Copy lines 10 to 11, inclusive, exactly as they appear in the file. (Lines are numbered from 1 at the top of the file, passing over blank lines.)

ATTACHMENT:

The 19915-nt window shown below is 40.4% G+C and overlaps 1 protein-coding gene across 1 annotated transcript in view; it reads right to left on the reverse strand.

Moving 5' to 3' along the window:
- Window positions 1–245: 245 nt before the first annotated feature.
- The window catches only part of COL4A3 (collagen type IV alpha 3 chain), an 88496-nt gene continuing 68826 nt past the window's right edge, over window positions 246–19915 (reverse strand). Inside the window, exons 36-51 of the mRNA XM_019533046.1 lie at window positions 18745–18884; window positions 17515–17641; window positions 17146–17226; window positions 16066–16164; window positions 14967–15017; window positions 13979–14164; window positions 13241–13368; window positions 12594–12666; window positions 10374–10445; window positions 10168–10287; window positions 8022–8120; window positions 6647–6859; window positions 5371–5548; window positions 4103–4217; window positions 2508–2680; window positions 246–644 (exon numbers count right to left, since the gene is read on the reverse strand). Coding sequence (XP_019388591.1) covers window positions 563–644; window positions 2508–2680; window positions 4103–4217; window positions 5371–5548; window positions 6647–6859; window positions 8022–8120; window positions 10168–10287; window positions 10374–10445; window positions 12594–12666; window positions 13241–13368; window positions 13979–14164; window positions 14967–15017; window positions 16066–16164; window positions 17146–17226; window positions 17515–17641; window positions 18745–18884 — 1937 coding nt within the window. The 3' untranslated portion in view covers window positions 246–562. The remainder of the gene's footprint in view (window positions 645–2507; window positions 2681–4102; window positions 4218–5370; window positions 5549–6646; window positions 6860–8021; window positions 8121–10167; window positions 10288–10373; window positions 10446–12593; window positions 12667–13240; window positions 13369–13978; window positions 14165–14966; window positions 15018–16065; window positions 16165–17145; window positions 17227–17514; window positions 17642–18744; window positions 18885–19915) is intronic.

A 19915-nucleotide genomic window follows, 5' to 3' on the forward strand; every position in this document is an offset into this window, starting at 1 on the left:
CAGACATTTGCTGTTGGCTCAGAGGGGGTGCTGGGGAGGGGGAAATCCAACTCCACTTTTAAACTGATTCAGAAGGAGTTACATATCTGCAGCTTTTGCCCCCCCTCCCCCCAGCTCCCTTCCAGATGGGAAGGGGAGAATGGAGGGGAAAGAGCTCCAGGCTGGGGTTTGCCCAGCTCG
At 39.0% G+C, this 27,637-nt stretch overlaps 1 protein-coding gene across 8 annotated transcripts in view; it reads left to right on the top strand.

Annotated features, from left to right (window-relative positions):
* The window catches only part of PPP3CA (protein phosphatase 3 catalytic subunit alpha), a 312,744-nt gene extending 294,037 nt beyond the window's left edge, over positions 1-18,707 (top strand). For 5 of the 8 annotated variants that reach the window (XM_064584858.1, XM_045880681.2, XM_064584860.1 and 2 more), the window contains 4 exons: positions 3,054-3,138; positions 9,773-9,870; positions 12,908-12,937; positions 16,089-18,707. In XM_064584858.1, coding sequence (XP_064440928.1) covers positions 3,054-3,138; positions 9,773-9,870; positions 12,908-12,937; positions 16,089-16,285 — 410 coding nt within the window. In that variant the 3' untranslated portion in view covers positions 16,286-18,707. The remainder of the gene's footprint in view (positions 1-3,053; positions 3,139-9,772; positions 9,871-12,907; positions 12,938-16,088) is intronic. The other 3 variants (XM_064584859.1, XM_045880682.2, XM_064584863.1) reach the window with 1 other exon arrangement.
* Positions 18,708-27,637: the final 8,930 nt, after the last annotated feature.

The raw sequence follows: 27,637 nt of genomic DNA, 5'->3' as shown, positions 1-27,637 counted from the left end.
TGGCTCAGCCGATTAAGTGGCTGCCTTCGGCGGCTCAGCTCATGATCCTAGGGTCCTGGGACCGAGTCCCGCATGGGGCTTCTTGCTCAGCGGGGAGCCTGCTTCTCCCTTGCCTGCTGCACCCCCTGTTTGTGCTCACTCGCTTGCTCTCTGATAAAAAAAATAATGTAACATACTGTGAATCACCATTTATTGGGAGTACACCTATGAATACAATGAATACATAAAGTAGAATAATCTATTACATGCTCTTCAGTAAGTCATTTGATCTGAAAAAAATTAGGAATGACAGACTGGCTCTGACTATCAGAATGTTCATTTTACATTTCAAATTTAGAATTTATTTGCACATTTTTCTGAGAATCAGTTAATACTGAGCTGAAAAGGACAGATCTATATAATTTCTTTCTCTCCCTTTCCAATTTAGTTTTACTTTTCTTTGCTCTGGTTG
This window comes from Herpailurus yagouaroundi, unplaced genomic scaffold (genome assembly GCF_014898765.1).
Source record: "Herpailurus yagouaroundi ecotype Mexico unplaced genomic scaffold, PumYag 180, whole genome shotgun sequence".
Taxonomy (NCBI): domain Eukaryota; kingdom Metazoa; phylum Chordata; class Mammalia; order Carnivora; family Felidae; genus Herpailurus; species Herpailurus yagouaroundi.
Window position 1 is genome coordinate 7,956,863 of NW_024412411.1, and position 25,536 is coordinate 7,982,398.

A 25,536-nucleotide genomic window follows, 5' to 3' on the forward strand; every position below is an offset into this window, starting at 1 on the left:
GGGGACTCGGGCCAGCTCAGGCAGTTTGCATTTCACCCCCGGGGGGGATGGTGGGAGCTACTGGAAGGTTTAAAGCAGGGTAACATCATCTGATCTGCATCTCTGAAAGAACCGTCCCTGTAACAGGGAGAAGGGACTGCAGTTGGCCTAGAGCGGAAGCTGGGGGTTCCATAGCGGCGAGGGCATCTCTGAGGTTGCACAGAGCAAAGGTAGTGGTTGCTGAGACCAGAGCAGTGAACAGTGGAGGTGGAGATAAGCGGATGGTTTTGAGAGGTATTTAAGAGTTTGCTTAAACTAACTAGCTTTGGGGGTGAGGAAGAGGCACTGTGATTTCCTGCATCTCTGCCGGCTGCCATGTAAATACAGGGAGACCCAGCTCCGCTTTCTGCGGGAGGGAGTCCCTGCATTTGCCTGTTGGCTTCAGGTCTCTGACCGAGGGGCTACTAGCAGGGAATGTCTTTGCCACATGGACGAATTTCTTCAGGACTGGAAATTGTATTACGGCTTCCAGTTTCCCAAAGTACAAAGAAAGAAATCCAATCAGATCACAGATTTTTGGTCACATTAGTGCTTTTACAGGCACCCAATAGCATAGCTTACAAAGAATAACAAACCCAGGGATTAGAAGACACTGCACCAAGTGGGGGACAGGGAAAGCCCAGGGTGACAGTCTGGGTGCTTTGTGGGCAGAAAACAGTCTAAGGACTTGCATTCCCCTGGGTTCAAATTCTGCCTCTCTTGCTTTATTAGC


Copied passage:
* Positions 18,708-27,637: the final 8,930 nt, after the last annotated feature.

The raw sequence follows: 27,637 nt of genomic DNA, 5'->3' as shown, positions 1-27,637 counted from the left end.